I'm glad I own it, and it's added a lot of fun and flavor to the game, but by no means is essential reading. Hero points are basically the 3e action points. You can also just cash in the points to do cool things including automatically stabilizing if you're dying. Firearms and Explosives are introduced here. These are a collection of about a dozen different themes you can use to add flavour to your encounters, such as Lolth's Chosen or Orcus Cult.
Most items have full colour pictures which always makes an item seem special. There are several stains and minor tears in the product, as well as knicks and bruises on the cover. But for a product of its age, and at the price I paid, I am quite happy with it. Proficiency dice replace the flat modifier in your traied skills. The drawings spread across a third of every page, luxurious close-shots with nary a character in sight, making it plain that these are not mere accessories, but truly objects of sorcery and enchantment.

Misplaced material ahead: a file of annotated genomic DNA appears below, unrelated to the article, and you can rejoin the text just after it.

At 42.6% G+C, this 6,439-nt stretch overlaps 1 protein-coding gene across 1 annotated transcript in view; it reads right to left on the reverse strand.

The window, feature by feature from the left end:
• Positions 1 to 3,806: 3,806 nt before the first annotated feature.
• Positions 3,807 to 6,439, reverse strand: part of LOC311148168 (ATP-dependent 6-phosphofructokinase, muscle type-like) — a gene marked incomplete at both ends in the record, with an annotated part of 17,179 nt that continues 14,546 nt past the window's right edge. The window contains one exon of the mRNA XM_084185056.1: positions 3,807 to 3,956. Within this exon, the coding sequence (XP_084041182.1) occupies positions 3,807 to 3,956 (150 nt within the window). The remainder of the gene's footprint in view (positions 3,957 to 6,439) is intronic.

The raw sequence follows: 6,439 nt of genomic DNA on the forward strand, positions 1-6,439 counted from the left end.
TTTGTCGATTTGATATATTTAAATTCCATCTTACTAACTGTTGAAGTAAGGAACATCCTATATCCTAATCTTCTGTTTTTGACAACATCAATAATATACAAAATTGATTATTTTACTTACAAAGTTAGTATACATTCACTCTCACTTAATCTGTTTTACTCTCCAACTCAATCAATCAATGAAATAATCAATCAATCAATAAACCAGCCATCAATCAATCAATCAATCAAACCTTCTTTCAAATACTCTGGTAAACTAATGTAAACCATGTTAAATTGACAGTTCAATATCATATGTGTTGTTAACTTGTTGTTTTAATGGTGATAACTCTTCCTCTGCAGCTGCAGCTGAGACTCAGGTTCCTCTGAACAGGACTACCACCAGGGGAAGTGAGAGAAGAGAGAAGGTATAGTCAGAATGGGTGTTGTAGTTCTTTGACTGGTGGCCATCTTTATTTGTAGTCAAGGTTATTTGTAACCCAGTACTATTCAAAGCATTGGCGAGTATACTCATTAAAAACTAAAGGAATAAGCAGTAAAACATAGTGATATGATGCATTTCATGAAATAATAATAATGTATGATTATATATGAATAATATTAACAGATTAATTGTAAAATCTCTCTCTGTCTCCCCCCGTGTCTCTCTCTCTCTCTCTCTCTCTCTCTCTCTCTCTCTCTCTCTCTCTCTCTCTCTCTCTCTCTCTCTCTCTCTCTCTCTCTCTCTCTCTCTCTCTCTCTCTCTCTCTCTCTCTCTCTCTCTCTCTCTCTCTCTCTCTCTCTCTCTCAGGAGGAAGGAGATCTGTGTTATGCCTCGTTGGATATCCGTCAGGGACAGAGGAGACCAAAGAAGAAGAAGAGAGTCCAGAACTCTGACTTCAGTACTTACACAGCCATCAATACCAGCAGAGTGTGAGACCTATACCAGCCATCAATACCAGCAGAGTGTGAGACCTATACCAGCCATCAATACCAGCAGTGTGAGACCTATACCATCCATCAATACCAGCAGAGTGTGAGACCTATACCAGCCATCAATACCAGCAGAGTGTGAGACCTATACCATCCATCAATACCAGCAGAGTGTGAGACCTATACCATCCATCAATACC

An ancient world, governed by gods, occupied by monsters and magic—and filled with unforgettable stories. I predict we will see a future supplement covering these. . These include things like blessings, medals, land, favours, strongholds, and training. Overall, I highly recommend getting this book if you're even slightly interested in being a Dungeon Master.